• The Government to proactively involve interested parties, including the public, in selecting the location of the geological disposal facility.
  • The National Nuclear Fund to establish procedures for the timely and regular updating of the national programme for radioactive waste and spent fuel management.

“Slovakia has established a good basis for the safe and responsible management of radioactive waste and spent fuel as well as for decommissioning,” said ARTEMIS team leader Thiagan Pather from the National Nuclear Regulator in South Africa.

“Slovakia has devoted significant effort to the preparations for this mission and presented many details about their activities in waste management,” said Anna Clark, Head of the Waste and Environmental Safety Section in the IAEA Division of Radiation, Transport and Waste Safety. “The provision of such information is essential for open and fruitful discussions. We are convinced that the findings of the ARTEMIS mission will help Slovakia to further enhance the safe and effective management of its radioactive waste and spent fuel.”

“We are pleased that there has been a good practice identified as a potential driver for further improvements in area of decommissioning. Moreover, the fruitful discussions with the experts and counterparts during the whole mission represent significant contribution to the high level of the mission’s outputs,” said Ladislav Éhn, chairman of the Board of Governors of the National Nuclear Fund.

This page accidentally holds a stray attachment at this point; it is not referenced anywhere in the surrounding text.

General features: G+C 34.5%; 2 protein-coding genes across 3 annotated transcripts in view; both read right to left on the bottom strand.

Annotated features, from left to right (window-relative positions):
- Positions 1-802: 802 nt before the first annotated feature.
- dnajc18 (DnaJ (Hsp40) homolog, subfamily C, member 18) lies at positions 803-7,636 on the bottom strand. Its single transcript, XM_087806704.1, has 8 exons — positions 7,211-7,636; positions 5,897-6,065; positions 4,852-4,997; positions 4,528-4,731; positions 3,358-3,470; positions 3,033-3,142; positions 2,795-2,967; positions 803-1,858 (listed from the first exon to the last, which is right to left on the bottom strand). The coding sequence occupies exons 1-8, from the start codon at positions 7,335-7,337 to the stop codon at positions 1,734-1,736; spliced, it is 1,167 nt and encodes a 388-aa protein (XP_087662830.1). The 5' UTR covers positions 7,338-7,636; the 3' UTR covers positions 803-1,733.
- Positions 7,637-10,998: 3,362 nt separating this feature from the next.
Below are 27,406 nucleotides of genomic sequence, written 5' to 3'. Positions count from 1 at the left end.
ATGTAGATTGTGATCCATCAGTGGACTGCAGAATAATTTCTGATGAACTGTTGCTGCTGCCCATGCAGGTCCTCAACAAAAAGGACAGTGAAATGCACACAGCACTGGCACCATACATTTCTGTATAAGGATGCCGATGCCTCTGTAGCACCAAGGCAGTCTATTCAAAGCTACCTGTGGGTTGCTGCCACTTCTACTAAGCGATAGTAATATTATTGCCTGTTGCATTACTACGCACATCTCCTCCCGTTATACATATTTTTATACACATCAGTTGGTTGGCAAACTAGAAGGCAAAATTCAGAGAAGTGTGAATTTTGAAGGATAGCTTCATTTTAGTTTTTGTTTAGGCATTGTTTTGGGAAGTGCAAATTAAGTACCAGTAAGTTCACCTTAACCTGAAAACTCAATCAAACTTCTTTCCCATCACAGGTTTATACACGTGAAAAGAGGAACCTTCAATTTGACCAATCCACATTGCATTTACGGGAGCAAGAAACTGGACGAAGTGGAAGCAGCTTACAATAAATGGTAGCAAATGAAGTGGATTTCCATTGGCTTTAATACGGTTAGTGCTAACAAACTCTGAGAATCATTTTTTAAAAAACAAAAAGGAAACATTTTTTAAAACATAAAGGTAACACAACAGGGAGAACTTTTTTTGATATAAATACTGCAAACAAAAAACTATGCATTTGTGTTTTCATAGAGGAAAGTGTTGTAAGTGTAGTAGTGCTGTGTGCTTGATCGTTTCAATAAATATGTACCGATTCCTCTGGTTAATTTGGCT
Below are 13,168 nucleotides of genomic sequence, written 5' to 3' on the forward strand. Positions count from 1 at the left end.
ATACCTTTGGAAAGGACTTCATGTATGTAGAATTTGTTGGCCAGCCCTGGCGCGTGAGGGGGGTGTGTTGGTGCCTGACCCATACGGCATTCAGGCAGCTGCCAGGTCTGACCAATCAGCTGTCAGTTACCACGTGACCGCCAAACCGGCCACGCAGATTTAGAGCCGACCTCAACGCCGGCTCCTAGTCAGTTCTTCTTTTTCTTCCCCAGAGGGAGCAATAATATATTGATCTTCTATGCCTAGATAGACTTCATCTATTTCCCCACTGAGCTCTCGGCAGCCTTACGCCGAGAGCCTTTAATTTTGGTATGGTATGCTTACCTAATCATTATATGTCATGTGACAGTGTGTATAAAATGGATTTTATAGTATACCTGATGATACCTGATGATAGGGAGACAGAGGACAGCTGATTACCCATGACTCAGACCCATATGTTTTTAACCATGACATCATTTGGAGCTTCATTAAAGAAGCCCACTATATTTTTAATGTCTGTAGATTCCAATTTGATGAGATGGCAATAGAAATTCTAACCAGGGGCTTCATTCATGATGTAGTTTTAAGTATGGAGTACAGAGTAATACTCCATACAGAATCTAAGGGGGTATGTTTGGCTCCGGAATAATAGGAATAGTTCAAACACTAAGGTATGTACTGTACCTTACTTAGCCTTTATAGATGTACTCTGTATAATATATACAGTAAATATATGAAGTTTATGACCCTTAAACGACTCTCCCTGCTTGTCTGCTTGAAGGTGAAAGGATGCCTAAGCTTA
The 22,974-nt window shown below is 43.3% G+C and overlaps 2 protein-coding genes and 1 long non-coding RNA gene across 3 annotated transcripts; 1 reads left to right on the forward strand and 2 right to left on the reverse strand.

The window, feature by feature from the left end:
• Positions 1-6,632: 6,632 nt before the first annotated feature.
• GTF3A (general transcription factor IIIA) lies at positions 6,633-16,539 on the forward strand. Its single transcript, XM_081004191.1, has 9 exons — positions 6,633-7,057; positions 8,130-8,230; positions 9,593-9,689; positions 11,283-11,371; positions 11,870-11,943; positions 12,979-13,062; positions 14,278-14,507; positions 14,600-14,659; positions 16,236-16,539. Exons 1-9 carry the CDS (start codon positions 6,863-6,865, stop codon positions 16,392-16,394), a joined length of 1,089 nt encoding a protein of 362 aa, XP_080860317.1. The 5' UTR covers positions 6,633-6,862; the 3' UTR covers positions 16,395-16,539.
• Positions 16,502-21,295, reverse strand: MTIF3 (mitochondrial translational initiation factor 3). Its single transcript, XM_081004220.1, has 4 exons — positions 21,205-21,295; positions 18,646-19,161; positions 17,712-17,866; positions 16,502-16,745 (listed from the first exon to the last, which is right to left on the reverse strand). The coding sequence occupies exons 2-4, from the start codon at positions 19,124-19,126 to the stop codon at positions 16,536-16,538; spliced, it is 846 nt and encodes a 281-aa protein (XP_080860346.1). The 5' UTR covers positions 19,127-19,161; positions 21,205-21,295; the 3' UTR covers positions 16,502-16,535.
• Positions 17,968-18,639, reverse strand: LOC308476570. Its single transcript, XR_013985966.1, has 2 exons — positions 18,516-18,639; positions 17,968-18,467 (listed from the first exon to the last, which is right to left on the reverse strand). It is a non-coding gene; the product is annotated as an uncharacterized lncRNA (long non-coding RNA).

The final mission report will be provided to the Government in two months.


ARTEMIS is an integrated expert review service for radioactive waste and spent fuel management, decommissioning and remediation programmes. This service is intended for facility operators and organizations responsible for radioactive waste management, as well as for regulators, national policy makers and other decision makers.

The IAEA Safety Standards provide a robust framework of fundamental principles, requirements, and guidance to ensure safety. They reflect an international consensus and serve as a global reference for protecting people and the environment from the harmful effects of ionizing radiation. IAEA documents such as Nuclear Energy Series publications are also included in the review basis. They include practical examples to be used by owners and operators of utilities, implementing organizations, academia, and government officials in Member States, among others.

Last update: 02 May 2023

Stay in touch